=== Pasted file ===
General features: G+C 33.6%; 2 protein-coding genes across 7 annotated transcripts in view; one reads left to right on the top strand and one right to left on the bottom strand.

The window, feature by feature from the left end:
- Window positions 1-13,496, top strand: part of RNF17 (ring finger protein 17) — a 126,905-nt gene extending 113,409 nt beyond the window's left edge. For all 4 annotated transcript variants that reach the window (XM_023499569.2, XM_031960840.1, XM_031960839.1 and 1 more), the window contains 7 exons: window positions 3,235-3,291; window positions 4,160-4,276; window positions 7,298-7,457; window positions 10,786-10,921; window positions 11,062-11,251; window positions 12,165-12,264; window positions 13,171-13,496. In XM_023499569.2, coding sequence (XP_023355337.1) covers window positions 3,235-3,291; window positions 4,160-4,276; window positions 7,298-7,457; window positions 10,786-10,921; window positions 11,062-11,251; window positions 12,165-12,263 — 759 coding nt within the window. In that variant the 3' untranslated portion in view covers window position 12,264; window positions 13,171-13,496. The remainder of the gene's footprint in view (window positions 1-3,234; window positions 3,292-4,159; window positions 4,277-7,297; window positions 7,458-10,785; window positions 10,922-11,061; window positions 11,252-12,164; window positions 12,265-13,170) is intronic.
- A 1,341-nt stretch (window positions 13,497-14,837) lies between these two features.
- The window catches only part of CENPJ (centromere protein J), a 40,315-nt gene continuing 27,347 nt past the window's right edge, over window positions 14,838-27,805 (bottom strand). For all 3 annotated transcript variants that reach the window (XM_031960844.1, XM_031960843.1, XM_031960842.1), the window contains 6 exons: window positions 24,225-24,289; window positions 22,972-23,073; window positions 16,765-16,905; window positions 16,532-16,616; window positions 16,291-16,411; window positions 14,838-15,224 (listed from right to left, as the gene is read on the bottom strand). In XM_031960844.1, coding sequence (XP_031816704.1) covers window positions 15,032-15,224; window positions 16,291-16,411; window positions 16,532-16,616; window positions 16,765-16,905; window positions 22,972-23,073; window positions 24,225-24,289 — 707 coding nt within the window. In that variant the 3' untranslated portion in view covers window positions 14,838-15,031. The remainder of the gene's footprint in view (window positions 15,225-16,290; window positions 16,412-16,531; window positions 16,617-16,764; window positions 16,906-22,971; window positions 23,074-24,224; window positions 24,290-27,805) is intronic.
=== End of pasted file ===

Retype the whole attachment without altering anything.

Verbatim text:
General features: G+C 33.6%; 2 protein-coding genes across 7 annotated transcripts in view; one reads left to right on the top strand and one right to left on the bottom strand.

The window, feature by feature from the left end:
- Window positions 1-13,496, top strand: part of RNF17 (ring finger protein 17) — a 126,905-nt gene extending 113,409 nt beyond the window's left edge. For all 4 annotated transcript variants that reach the window (XM_023499569.2, XM_031960840.1, XM_031960839.1 and 1 more), the window contains 7 exons: window positions 3,235-3,291; window positions 4,160-4,276; window positions 7,298-7,457; window positions 10,786-10,921; window positions 11,062-11,251; window positions 12,165-12,264; window positions 13,171-13,496. In XM_023499569.2, coding sequence (XP_023355337.1) covers window positions 3,235-3,291; window positions 4,160-4,276; window positions 7,298-7,457; window positions 10,786-10,921; window positions 11,062-11,251; window positions 12,165-12,263 — 759 coding nt within the window. In that variant the 3' untranslated portion in view covers window position 12,264; window positions 13,171-13,496. The remainder of the gene's footprint in view (window positions 1-3,234; window positions 3,292-4,159; window positions 4,277-7,297; window positions 7,458-10,785; window positions 10,922-11,061; window positions 11,252-12,164; window positions 12,265-13,170) is intronic.
- A 1,341-nt stretch (window positions 13,497-14,837) lies between these two features.
- The window catches only part of CENPJ (centromere protein J), a 40,315-nt gene continuing 27,347 nt past the window's right edge, over window positions 14,838-27,805 (bottom strand). For all 3 annotated transcript variants that reach the window (XM_031960844.1, XM_031960843.1, XM_031960842.1), the window contains 6 exons: window positions 24,225-24,289; window positions 22,972-23,073; window positions 16,765-16,905; window positions 16,532-16,616; window positions 16,291-16,411; window positions 14,838-15,224 (listed from right to left, as the gene is read on the bottom strand). In XM_031960844.1, coding sequence (XP_031816704.1) covers window positions 15,032-15,224; window positions 16,291-16,411; window positions 16,532-16,616; window positions 16,765-16,905; window positions 22,972-23,073; window positions 24,225-24,289 — 707 coding nt within the window. In that variant the 3' untranslated portion in view covers window positions 14,838-15,031. The remainder of the gene's footprint in view (window positions 15,225-16,290; window positions 16,412-16,531; window positions 16,617-16,764; window positions 16,906-22,971; window positions 23,074-24,224; window positions 24,290-27,805) is intronic.